Source: McclatchyDC: Intercepts caught Assad rejecting requests to use chemical weapons, German paper says!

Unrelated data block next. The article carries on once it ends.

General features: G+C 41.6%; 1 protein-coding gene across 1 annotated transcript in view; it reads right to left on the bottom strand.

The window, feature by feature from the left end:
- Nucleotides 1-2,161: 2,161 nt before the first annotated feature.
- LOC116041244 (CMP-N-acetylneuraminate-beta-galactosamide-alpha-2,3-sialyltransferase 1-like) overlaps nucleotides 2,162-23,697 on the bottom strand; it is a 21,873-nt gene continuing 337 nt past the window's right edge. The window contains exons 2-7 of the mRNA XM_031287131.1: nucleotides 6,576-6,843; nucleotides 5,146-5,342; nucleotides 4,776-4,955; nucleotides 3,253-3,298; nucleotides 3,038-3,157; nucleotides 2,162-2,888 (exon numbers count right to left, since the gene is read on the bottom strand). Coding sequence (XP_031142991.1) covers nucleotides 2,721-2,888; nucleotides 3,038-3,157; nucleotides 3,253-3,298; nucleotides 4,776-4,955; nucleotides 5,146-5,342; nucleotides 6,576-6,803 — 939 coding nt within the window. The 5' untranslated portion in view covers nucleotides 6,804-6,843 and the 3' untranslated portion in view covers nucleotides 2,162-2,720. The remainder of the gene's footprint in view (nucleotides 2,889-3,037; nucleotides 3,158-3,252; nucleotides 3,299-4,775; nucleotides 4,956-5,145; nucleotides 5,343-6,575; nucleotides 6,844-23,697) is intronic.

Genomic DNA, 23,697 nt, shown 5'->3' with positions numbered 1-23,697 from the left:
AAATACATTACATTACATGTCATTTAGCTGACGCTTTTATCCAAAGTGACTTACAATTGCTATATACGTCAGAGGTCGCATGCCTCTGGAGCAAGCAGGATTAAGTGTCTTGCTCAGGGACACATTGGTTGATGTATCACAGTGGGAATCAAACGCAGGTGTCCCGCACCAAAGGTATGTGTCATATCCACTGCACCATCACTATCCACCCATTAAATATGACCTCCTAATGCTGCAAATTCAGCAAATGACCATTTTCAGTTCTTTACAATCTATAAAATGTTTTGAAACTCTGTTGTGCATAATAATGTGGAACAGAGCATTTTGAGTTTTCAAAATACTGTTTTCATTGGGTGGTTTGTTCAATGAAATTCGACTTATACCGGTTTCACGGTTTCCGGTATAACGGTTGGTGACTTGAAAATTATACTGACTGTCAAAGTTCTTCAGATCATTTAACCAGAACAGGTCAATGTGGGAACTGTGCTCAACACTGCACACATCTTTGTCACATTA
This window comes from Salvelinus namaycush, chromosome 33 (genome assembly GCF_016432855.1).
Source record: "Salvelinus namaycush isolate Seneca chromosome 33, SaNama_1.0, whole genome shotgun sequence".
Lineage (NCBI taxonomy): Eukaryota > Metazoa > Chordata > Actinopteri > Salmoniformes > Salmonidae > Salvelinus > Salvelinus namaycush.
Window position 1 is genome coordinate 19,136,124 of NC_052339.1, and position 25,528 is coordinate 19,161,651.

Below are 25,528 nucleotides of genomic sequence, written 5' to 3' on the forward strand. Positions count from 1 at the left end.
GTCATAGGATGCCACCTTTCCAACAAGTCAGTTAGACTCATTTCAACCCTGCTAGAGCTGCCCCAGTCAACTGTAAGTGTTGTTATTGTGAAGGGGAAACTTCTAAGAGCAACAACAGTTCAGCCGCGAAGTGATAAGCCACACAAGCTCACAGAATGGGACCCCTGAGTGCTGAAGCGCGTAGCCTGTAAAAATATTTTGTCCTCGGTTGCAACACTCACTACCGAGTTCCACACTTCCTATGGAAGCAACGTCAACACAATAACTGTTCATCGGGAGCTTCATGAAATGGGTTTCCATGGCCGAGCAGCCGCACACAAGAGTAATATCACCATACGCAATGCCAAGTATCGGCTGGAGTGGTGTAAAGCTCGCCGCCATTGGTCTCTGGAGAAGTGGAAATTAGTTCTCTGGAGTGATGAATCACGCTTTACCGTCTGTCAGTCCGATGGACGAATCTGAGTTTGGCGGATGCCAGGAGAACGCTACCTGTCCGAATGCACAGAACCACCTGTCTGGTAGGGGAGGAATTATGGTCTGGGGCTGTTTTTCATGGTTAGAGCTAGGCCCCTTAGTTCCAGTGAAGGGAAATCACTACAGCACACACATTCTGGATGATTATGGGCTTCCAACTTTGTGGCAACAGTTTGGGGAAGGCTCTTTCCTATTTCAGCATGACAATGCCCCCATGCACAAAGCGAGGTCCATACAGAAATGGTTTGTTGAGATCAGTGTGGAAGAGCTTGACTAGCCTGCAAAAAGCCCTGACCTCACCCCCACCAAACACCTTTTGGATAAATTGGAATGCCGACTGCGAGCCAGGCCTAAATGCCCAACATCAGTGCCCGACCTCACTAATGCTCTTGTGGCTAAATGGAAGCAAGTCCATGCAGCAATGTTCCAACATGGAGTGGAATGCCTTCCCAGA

Berlin - Syrian President Bashar Assad has repeatedly rejected requests from his field commanders for approval to use chemical weapons, according to a report this weekend in a German newspaper. The report in Bild am Sonntag, which is a widely read and influential national Sunday newspaper, reported that the head of the German Foreign Intelligence agency, Gerhard Shindler, last week told a select group of German lawmakers that intercepted communications had convinced German Foreign Intelligence agency, Gerhard Schindler, last week told a select group of German lawmakers that intercepted communications had convinced German intelligence officials that Assad did not order or approve what is believed to be a sarin gas attack on Aug. 21 that killed hundreds of people in Damascus's eastern suburbs. The Obama administration has blamed the attack on Assad. The evidence against Assad was described over the weekend as common sense by White House Chief of Staff Denis McDonough on CNN's "State of the Union." "The material was used in the eastern suburbs of Damascus that have been controlled by the opposition for some time," he said. "It was delivered by rockets, rockets that we know the Assad regime has, and we have no indication that the opposition has." Russia has questioned that logic, announcing last week that in July it filed a 100-page long "technical and scientific" report on an alleged March 19 chemical weapons attack on a suburb of Aleppo that it says implicates rebel fighters. A U.N. team dispatched to Syria to investigate the March 19 attack was sent to the scene of the Aug. 21 incident. The samples it collected are currently being analyzed in Europe at labs certified by the Organization for the Prohibition of Chemical Weapons, the international agency that monitors compliance with chemical weapons bans. The German intelligence briefing to lawmakers described by Bild am Sonntag fits neither narrative precisely. The newspaper's article said that on numerous occasions in recent months, the German intelligence ship named Oker, which off the Syrian coast, has intercepted communications indicating that field officers have contacted the Syrian presidential palace seeking permission to use chemical weapons and have been turned down. The article added that German intelligence does not believe Assad sanctioned the alleged attack on August 21. Last week, the German news-magazine Der Spiegel, also citing a briefing for German legislators, said that the Oker had intercepted a phone call between a commander from the Lebanese militant group Hezbollah and an official at an unidentified Iranian embassy saying that Assad had ordered the Aug. 21 chemical attack out of anger. The Hezbollah commander called the attack a "huge mistake," Der Spiegel said. It was not clear if the two news accounts were based on the same or different briefings. Assad told American journalist Charlie Rose in an interview to be broadcast in its entirety Monday night on PBS that "there has been no evidence that I used chemical weapons against my own people."

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